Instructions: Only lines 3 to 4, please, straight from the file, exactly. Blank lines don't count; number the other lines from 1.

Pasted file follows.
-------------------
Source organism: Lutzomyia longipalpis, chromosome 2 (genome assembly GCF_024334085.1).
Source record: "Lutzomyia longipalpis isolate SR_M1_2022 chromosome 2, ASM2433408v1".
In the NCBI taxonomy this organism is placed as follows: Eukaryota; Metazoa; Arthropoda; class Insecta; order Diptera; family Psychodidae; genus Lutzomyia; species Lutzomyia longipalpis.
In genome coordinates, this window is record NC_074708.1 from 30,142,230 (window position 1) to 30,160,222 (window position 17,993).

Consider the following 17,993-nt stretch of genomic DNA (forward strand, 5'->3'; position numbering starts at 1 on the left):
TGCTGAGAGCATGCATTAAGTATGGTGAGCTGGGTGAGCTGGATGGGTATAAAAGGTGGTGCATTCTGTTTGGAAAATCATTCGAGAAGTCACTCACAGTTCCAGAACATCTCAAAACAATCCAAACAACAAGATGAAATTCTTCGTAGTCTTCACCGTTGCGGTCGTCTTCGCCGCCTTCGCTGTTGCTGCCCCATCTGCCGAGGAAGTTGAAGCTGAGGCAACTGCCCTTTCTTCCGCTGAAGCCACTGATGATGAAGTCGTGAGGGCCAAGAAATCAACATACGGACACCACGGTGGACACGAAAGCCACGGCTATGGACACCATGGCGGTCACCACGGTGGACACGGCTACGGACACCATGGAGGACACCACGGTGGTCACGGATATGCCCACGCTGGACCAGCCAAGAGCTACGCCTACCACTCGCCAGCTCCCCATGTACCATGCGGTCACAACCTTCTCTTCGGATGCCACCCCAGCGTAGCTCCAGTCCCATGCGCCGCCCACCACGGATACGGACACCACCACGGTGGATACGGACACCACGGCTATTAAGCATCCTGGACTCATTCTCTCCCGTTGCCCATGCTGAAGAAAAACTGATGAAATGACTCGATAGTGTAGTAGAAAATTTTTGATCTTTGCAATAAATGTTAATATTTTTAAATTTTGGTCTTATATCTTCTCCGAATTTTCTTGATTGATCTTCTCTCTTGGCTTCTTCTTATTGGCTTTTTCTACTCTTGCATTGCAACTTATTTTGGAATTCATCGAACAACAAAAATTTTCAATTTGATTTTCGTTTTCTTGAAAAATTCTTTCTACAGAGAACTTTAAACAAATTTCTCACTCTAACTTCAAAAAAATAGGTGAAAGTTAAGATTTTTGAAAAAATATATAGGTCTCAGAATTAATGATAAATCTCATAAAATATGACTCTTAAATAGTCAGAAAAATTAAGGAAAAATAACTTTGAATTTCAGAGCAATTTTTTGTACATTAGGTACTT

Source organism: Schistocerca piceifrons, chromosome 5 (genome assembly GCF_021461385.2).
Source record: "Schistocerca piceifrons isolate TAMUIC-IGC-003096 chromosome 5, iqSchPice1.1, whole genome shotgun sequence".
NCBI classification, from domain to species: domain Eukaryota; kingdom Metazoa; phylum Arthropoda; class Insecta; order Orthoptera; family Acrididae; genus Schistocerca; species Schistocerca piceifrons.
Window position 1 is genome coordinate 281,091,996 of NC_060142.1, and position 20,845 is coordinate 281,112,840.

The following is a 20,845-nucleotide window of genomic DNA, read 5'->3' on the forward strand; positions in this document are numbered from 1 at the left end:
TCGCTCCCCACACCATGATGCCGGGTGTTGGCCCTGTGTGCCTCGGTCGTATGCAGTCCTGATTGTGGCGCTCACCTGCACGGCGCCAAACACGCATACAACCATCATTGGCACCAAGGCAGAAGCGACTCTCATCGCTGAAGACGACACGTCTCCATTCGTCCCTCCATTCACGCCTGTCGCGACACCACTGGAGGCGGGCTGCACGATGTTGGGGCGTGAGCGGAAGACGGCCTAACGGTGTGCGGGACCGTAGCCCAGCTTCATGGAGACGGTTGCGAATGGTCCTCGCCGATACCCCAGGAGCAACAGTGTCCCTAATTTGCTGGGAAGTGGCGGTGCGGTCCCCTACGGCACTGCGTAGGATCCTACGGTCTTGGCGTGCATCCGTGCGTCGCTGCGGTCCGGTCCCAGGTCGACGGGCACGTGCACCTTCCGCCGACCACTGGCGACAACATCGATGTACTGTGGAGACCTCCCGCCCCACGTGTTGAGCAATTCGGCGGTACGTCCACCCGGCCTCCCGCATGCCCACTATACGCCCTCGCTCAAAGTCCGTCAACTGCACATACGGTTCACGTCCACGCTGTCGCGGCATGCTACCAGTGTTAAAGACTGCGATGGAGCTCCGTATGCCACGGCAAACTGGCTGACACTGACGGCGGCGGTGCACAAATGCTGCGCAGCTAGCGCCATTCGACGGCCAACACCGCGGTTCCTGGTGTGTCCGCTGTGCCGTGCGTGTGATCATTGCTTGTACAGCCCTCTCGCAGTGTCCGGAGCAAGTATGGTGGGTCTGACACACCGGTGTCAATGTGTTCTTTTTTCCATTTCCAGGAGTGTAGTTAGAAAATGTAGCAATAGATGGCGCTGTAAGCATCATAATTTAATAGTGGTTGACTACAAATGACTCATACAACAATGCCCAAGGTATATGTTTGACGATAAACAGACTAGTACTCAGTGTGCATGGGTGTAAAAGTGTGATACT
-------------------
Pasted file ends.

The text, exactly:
In the NCBI taxonomy this organism is placed as follows: Eukaryota; Metazoa; Arthropoda; class Insecta; order Diptera; family Psychodidae; genus Lutzomyia; species Lutzomyia longipalpis.
In genome coordinates, this window is record NC_074708.1 from 30,142,230 (window position 1) to 30,160,222 (window position 17,993).